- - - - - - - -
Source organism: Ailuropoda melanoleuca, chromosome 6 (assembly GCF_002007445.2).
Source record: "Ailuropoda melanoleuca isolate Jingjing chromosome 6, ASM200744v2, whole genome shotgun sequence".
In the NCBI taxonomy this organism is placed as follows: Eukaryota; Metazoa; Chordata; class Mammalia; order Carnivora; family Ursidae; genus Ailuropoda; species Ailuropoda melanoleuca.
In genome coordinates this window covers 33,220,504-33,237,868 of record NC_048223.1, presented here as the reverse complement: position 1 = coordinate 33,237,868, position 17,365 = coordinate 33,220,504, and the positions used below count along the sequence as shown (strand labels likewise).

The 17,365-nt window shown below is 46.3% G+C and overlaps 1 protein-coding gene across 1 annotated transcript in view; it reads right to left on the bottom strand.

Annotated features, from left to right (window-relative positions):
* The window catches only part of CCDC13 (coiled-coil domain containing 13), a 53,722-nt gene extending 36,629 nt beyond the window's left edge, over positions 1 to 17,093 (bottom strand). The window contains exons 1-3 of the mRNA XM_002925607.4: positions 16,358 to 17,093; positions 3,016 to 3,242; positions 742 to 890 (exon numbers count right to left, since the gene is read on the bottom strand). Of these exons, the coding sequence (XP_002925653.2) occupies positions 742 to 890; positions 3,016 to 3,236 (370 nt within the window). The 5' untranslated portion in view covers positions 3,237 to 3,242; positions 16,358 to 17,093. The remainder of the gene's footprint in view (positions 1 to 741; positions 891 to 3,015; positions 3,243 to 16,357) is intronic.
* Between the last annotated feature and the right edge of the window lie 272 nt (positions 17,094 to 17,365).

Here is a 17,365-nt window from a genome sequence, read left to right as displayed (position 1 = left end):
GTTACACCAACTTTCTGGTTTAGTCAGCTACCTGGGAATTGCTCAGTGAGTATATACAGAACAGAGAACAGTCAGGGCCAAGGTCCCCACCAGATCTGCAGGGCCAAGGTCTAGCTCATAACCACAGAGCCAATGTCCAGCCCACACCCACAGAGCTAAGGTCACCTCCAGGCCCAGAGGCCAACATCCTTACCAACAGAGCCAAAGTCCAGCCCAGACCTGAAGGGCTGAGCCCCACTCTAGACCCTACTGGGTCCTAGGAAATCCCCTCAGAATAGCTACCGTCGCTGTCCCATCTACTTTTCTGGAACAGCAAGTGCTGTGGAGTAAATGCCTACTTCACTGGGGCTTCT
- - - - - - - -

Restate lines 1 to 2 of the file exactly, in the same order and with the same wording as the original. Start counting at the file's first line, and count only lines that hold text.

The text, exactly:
Source organism: Ailuropoda melanoleuca, chromosome 6 (assembly GCF_002007445.2).
Source record: "Ailuropoda melanoleuca isolate Jingjing chromosome 6, ASM200744v2, whole genome shotgun sequence".